For many Theists the idea of such an abstract vision of worship may seem strange, but what remains the same is the feelings of worship they share. One of the more poinent images of Pantheism is the Japanese Shinto shrines. These were tiny huts with perhaps a few scrolls, a spiral carved in the wall, and a mirror on the ceiling. The mirror was there so that if the person looked up to prey to an anthropomorphic God, they would see themselves. This was, among other things, a subtle reminder there ain't nobody home but us chickens.

Modern science has discovered that the human brain is geared towards religious experience, and this adds further weight towards the validity of Pantheist feelings. Whether these peoples' feelings are inappropriate or misguided is something only they can know currently. Science it seems may sometime in the next century or so find other corroborating evidence to either support or refute Pantheist claims. Unlike the infinities of classic Theistic religions, Pantheist claims are apparently more capable of being scrutinized by modern science.
 
  • #31
heusdens
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Originally posted by wuliheron
Yes, I understand what you are talking about, but it seems you may not understand Pantheism's focus on the Divine. A Pantheist need not view their God as being in any sense human or conscious. For them, the universe is considered to be as mysterious, powerful, nurturing, and beautiful as any Theistic God. Rather than preying to the Divine, a Pantheist may strive to simply listen to the Divine, and this listening can include worshiping through the practice of science. In other words, science does not rule out the possibility of the universe being Divine, nor does it say anything about our personal feelings of gratitude we might feel for our existence.

For many Theists the idea of such an abstract vision of worship may seem strange, but what remains the same is the feelings of worship they share. One of the more poinent images of Pantheism is the Japanese Shinto shrines. These were tiny huts with perhaps a few scrolls, a spiral carved in the wall, and a mirror on the ceiling. The mirror was there so that if the person looked up to prey to an anthropomorphic God, they would see themselves. This was, among other things, a subtle reminder there ain't nobody home but us chickens.

Modern science has discovered that the human brain is geared towards religious experience, and this adds further weight towards the validity of Pantheist feelings. Whether these peoples' feelings are inappropriate or misguided is something only they can know currently. Science it seems may sometime in the next century or so find other corroborating evidence to either support or refute Pantheist claims. Unlike the infinities of classic Theistic religions, Pantheist claims are apparently more capable of being scrutinized by modern science.

What do you want to say with this?

I just showed that amongst many definitions of God, the definition of God as creator of the universe is a flawed concept, cause the only way one can arrive at the conclusion that this God need to exist, is to claim that the universe/material world is somehow finite, and hence needs an act of 'creation' to actually exist. Introducing that concept of God, then effectively 'undoes' this wrong assumption, cause it then is stated this God was not created itself, but existed for all of eternity. Hence, our conclusion of this is, that the initial assumption, that it would be possible for the world in total, to be finite (have a beginning), was a wrong assumption, and urges us to consider the world to be infinite (no begin).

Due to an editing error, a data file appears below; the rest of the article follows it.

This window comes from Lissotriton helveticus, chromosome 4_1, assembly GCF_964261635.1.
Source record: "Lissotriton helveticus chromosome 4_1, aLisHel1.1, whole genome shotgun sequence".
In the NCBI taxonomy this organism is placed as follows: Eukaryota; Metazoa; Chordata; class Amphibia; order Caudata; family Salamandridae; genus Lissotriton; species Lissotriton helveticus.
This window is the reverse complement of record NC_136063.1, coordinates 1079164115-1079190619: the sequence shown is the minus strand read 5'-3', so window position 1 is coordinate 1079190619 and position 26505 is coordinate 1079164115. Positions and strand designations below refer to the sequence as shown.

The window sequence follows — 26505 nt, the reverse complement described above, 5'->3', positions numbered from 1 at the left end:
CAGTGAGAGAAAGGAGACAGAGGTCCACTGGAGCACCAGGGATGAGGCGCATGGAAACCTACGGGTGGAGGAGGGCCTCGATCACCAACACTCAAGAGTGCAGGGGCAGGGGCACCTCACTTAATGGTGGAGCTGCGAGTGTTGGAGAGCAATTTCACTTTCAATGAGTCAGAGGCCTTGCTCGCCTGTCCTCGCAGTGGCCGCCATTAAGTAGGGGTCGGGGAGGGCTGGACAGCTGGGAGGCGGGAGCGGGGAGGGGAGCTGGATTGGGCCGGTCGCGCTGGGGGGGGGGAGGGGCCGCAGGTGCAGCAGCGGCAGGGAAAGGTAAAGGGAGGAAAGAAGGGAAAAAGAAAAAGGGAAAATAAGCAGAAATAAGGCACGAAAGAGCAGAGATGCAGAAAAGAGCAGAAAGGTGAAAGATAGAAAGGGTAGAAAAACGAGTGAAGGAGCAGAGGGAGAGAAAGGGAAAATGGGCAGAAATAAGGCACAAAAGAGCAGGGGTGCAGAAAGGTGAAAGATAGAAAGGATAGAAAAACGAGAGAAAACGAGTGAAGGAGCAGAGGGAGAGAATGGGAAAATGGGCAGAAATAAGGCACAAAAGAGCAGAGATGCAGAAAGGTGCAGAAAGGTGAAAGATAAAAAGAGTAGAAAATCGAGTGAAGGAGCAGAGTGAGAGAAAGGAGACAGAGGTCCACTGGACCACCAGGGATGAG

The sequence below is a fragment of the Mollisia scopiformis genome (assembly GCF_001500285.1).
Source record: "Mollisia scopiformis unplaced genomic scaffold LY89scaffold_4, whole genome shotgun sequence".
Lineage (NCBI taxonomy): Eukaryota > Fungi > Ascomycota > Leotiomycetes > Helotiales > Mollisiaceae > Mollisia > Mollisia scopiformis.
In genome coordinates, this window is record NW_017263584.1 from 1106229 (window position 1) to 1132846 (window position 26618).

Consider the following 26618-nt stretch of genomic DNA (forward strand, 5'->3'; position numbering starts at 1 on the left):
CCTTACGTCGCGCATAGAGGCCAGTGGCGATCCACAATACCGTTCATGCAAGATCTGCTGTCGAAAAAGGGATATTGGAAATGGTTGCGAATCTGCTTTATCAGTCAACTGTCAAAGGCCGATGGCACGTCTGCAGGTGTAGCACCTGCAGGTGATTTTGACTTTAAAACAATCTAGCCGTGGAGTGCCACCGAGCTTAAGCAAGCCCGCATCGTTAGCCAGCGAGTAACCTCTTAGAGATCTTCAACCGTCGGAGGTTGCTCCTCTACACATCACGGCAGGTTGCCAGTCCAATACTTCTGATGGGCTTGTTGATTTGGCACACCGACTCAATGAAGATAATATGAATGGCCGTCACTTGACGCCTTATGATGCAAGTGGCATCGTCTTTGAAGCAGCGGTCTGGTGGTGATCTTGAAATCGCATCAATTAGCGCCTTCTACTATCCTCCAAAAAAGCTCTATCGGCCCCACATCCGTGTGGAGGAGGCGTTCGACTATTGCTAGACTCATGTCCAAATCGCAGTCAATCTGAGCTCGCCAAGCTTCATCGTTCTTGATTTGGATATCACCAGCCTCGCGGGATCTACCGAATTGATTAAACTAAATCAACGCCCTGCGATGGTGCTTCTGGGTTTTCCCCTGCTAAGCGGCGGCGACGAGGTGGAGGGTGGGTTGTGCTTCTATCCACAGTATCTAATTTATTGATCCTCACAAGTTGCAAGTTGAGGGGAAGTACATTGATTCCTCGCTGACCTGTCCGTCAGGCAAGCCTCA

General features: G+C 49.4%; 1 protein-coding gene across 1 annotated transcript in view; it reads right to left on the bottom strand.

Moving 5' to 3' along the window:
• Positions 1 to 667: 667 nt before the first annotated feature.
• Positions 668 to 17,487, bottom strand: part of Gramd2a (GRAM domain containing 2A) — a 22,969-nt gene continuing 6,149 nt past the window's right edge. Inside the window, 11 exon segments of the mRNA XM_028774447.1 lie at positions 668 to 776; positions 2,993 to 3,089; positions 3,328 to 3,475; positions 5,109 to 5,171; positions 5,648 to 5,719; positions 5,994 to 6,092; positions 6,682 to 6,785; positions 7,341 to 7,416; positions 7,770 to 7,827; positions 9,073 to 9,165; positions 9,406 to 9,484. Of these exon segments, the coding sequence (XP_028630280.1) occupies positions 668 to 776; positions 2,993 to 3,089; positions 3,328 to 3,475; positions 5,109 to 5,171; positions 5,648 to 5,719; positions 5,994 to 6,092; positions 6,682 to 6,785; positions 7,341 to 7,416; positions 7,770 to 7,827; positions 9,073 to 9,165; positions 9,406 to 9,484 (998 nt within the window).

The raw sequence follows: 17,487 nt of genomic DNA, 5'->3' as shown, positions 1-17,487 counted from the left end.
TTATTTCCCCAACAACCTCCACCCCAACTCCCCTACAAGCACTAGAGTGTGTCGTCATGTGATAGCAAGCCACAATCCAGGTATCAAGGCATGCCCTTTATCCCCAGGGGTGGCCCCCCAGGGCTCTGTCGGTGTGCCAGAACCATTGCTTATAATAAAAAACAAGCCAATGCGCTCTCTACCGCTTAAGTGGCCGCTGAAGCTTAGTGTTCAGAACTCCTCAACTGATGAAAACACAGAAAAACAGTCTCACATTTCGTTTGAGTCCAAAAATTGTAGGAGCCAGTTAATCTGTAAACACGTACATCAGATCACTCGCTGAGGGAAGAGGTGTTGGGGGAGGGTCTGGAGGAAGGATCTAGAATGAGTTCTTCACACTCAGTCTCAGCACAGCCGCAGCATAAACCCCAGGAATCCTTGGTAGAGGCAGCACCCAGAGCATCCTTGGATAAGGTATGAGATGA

Not a disproof of God, cause the concept of God is such a vague concept with concurring and even contradictionary definitions, that such a thing can not be disproven. But from the fact that the vaguge concept cannnot be properly defined, one can just conclude that there is a total inability to proof this in the real world. Which just shows the very concept of such an entity is not meaningfull to the world.

Your claim is then, but if we do assume the pantheist assumption about God, then this may be a proper definition of such an enitity/deity, that can be called 'real'.

You forget however that an intrinsic property of God is that it does not have but ONE definition, but MANY, and some of them are too vague to even call it a definition. You can not just 'pick one' and see if that fits reality, but you have either to accept God 'as it is', or reject it in total. This very construct of human mind, to built a concept that can be attributed existence, purely based on reasoning and without any observable propertie, has be shown throughout history to serve no real purpose, and just obfuscates our ability to know about the real world.

We have a better concept of what reality is, which is matter in eternal motion. We do not need the concept of God, the material world is open for inspection, it means the same to everyone, is objective and independend of one's mind. 'Matter' just denotes the philosophical categorie of 'things' that exist outside of one's mind, and independend of it, and form an objective world. That is the concept science has sucessfully explored and investigated.

To say that we - apart from such a concept - need any vague creator/deity thing, is clearly nonsense. We only need one concept to denote the things that exist outside of one's mind. The concept of matter, is the most clear to anyone.

All other concepts, lend from objective idealism and religion, are nothing but vague concepts, and are unhandable for science.